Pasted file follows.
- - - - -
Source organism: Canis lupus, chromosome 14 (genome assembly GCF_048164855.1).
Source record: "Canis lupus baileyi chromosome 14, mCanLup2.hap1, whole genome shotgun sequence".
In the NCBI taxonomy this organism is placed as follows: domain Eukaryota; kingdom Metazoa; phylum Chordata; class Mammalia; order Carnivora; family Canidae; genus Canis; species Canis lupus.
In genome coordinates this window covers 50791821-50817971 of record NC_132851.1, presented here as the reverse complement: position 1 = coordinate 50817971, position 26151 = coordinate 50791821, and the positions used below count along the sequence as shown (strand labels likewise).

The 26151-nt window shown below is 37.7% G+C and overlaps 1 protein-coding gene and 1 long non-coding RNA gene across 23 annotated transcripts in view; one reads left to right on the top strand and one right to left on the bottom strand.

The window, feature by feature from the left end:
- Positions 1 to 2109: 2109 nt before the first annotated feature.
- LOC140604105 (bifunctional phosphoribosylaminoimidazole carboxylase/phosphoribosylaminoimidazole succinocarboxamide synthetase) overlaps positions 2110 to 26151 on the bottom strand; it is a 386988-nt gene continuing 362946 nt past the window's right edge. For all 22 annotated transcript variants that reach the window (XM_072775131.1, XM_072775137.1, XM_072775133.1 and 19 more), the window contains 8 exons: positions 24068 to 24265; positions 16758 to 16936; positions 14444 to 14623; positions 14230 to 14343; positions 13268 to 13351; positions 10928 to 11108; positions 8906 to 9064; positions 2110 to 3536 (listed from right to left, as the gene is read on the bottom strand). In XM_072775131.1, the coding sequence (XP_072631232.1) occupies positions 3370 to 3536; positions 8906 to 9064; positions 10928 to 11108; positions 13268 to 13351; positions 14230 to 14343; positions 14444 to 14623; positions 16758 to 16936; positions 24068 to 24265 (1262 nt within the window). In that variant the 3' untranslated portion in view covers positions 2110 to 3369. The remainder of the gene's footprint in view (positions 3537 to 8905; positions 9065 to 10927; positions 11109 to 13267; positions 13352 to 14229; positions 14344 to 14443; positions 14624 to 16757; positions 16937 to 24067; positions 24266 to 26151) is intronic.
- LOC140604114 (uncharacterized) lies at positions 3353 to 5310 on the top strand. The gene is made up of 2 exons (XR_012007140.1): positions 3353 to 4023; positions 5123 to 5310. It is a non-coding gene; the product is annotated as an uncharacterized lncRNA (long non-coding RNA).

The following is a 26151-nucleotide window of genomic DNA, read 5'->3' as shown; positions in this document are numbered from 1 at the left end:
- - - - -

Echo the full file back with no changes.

Source organism: Canis lupus, chromosome 14 (genome assembly GCF_048164855.1).
Source record: "Canis lupus baileyi chromosome 14, mCanLup2.hap1, whole genome shotgun sequence".
In the NCBI taxonomy this organism is placed as follows: domain Eukaryota; kingdom Metazoa; phylum Chordata; class Mammalia; order Carnivora; family Canidae; genus Canis; species Canis lupus.
In genome coordinates this window covers 50791821-50817971 of record NC_132851.1, presented here as the reverse complement: position 1 = coordinate 50817971, position 26151 = coordinate 50791821, and the positions used below count along the sequence as shown (strand labels likewise).

The 26151-nt window shown below is 37.7% G+C and overlaps 1 protein-coding gene and 1 long non-coding RNA gene across 23 annotated transcripts in view; one reads left to right on the top strand and one right to left on the bottom strand.

The window, feature by feature from the left end:
- Positions 1 to 2109: 2109 nt before the first annotated feature.
- LOC140604105 (bifunctional phosphoribosylaminoimidazole carboxylase/phosphoribosylaminoimidazole succinocarboxamide synthetase) overlaps positions 2110 to 26151 on the bottom strand; it is a 386988-nt gene continuing 362946 nt past the window's right edge. For all 22 annotated transcript variants that reach the window (XM_072775131.1, XM_072775137.1, XM_072775133.1 and 19 more), the window contains 8 exons: positions 24068 to 24265; positions 16758 to 16936; positions 14444 to 14623; positions 14230 to 14343; positions 13268 to 13351; positions 10928 to 11108; positions 8906 to 9064; positions 2110 to 3536 (listed from right to left, as the gene is read on the bottom strand). In XM_072775131.1, the coding sequence (XP_072631232.1) occupies positions 3370 to 3536; positions 8906 to 9064; positions 10928 to 11108; positions 13268 to 13351; positions 14230 to 14343; positions 14444 to 14623; positions 16758 to 16936; positions 24068 to 24265 (1262 nt within the window). In that variant the 3' untranslated portion in view covers positions 2110 to 3369. The remainder of the gene's footprint in view (positions 3537 to 8905; positions 9065 to 10927; positions 11109 to 13267; positions 13352 to 14229; positions 14344 to 14443; positions 14624 to 16757; positions 16937 to 24067; positions 24266 to 26151) is intronic.
- LOC140604114 (uncharacterized) lies at positions 3353 to 5310 on the top strand. The gene is made up of 2 exons (XR_012007140.1): positions 3353 to 4023; positions 5123 to 5310. It is a non-coding gene; the product is annotated as an uncharacterized lncRNA (long non-coding RNA).

The following is a 26151-nucleotide window of genomic DNA, read 5'->3' as shown; positions in this document are numbered from 1 at the left end: